Monday, June 13, 2011

The Virginia Fair Vanderbilt House - No. 60 East 93rd Street

1930 in New York City was, for most, dark times.  The Great Depression had fully set in.  Bread lines snaked down sidewalks and ramshackle shanties had already begun appearing beneath the 59th Street Bridge on the East River. Once-successful businessmen sold pencils and apples on the street or simply begged for a handout.

Virginia Graham Fair Vanderbilt, however, was building a new house.  She had divorced William K. Vanderbilt three years earlier.  A devout Roman Catholic, she had resisted divorce although the couple had not lived together for ten years.  But by 1927 William K. had decided to remarry.
William K. and Birdie enjoy Florida during happier marital times in 1907 -- photo
In 1929 she had engaged the services of architect John Russell Pope who would design a 50-room mansion. Birdie, as she was popularly known, was not dependent upon the Vanderbilt money. Her father, James Graham Fair had made $200 million from the Nevada Comstock silver lode.

She purchased three houses on East 93rd Street in 1930–Nos. 60 to 64–as the site for her new home.
 She was no doubt encouraged in the choice of that block by the nearly simultaneous construction of mansions by her friends, William and Florence Loew, and George Baker, Jr. (Florence's brother).  Like the Loew house which was started the same year, Vanderbilt’s mansion would be both dignified and restrained.

Pope produced a Louis XV-style limestone palais entered through a lofty arched doorway, placed to the side above a small flight of steps.  A steep slate mansard roof was protected by a stone balustrade and high, narrow stone chimneys thrust upward on one side. There was a 20-foot by 57-foot private garden in which to escape on warm afternoons or evenings.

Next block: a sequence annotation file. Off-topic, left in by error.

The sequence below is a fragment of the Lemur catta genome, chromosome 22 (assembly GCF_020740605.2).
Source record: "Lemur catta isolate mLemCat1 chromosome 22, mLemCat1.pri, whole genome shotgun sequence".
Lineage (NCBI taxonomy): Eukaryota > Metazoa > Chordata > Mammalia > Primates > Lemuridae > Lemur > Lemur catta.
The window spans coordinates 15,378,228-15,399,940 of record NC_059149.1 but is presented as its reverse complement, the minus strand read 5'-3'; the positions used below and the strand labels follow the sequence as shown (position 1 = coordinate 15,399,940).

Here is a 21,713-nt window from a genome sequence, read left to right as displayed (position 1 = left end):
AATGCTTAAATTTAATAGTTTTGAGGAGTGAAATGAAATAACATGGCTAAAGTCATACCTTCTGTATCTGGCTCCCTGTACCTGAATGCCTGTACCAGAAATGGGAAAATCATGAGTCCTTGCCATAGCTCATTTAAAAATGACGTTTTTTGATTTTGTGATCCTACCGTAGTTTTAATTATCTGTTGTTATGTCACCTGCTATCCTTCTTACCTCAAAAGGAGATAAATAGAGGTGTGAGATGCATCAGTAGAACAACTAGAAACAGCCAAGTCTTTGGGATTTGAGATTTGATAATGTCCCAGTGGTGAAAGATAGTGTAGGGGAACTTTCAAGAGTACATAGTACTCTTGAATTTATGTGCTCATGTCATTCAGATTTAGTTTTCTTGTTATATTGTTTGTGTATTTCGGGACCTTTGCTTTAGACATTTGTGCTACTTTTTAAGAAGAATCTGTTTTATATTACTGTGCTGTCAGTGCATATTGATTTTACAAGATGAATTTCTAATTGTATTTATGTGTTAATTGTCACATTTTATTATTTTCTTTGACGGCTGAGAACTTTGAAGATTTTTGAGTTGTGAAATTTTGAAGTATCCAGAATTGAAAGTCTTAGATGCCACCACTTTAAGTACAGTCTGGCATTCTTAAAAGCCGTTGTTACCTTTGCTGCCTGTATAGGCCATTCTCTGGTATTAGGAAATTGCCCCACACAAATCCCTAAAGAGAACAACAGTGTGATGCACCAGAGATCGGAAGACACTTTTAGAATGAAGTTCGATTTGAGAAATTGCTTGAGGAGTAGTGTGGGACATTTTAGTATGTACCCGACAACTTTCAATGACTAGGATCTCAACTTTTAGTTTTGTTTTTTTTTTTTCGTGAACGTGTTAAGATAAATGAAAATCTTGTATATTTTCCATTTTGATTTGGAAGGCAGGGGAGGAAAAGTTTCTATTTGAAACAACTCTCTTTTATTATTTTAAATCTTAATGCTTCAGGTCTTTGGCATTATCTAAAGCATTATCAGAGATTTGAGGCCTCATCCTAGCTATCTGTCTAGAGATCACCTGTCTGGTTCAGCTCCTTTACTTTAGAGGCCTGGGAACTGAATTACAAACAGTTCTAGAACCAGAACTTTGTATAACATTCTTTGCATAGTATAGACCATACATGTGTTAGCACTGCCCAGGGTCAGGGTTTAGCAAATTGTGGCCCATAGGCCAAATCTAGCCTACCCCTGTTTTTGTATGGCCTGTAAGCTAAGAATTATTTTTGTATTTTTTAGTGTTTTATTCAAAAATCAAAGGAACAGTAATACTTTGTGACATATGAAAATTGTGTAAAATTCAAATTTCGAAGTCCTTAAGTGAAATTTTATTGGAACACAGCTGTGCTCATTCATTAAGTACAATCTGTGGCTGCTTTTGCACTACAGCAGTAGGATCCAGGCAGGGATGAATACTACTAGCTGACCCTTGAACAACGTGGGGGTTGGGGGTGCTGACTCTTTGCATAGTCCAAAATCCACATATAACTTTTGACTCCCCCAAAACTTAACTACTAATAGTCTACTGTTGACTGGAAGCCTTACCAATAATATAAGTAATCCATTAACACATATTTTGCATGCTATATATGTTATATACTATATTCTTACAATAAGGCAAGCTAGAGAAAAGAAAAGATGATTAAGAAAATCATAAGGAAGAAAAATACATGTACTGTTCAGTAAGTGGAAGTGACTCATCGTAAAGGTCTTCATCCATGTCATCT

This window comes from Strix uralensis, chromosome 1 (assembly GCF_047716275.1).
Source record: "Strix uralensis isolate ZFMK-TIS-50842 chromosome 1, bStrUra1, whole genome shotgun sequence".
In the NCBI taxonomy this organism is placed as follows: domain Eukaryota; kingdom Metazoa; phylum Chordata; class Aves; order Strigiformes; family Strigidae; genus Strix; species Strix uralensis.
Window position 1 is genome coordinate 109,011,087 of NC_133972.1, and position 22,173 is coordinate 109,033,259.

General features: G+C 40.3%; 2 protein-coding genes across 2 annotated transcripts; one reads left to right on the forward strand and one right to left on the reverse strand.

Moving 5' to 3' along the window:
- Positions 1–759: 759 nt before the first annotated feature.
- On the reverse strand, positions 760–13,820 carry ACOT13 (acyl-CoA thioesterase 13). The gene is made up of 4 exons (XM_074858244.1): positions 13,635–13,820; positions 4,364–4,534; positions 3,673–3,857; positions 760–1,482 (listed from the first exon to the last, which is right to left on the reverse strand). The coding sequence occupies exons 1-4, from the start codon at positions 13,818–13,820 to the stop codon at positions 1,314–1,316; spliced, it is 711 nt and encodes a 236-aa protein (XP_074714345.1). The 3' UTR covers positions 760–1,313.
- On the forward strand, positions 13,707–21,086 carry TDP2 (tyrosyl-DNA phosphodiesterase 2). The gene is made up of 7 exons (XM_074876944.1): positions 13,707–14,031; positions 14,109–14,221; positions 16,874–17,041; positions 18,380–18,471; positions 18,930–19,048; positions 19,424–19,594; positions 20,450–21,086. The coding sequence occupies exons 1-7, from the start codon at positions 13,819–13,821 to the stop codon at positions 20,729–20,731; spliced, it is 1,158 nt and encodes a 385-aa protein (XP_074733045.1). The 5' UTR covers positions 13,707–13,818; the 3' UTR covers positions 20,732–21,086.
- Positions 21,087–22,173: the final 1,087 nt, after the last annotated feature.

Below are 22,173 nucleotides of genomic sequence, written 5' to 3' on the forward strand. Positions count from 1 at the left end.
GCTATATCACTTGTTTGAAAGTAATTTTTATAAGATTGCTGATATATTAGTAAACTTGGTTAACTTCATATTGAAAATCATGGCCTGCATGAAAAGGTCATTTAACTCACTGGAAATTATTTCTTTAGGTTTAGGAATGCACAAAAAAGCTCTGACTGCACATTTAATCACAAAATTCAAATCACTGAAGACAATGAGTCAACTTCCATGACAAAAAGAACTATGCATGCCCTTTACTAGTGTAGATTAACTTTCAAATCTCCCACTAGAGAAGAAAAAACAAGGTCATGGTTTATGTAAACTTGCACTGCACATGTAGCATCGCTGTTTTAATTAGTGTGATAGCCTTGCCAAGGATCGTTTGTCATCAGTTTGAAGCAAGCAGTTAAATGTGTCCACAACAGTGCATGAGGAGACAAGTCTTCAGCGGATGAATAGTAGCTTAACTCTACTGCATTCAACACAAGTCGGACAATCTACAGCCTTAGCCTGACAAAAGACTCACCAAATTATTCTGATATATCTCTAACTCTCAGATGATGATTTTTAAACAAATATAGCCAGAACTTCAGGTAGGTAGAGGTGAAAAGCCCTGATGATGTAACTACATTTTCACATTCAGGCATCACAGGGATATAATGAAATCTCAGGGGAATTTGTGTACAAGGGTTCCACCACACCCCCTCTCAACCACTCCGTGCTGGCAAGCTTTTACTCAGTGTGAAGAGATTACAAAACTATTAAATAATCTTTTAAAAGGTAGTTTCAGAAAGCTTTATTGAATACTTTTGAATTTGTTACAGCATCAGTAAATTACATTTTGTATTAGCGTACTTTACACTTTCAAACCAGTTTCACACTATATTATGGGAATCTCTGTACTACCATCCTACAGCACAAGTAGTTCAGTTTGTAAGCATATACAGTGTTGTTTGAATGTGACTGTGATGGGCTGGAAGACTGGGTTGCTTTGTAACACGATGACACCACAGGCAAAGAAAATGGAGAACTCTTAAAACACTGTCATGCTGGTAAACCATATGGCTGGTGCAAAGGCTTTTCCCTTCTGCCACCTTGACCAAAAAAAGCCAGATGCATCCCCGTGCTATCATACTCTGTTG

In order to keep Birdie and her guests separate from the staff, Pope designed the house as two separate sections: the main house rose three stories with 15-foot ceilings in some areas; while the ceilings in the servants’ areas were significantly lower, allowing for seven stories within the same height. Doors between the two sections were padded and there were separate elevators and staircases so servants and gentry had no reason to meet unnecessarily.

Four English and French 18th century paneled rooms were installed, antique parquet flooring was imported for the third floor, and the gilt hardware for the doors was hand-made by Bricard in Paris. The limestone for the façade was imported from France from the same quarry used for the Loew house next door.  The stones were shipped finished, to be assembled on site.
Having entered the street doors, guests were led through an impressive stone entrance foyer to the main doors above the stairs to the left -- photo by Elissa DeSani
Only the finest materials were used.  The painted paneling in the reception hall, for instance, was of mahogany to withstand the torture of the New York climate in the days before temperature and humidity control.

Beneath the paint, the paneled walls of the staircase hall are solid mahogany -- photo by Elissa Desani

When not in Paris or her country seat, Fairmont, in Manhasset, Long Island, Birdie Vanderbilt entertained from the East 93rd Street house; often combining her many philanthropies with her social obligations.  On Christmas night 1932, for instance, she hosted a “small dance” in the ballroom to benefit the Lisa Day Nursery.

The sole-existing original mantel is in the Marble Room which overlooks the 50' garden. -- photo by Elissa Desani

In 1933 while driving home from his father's Florida estate Birdie’s 26-year old son, William Kissam Vanderbilt III, was killed in an accident on a South Carolina highway.  The socialite was thrust into profound grief from which she never totally recovered.  Two years later she died in her home from pneumonia, leaving an estate of nearly $7 million.

Byron C. Foy and his wife, Thelma, purchased No. 60.  Like Birdie, Thelma was independently wealthy, the daughter of Walter Chrysler.  Byron became the Vice-President and, ultimately, a director of the Chrysler Corporation.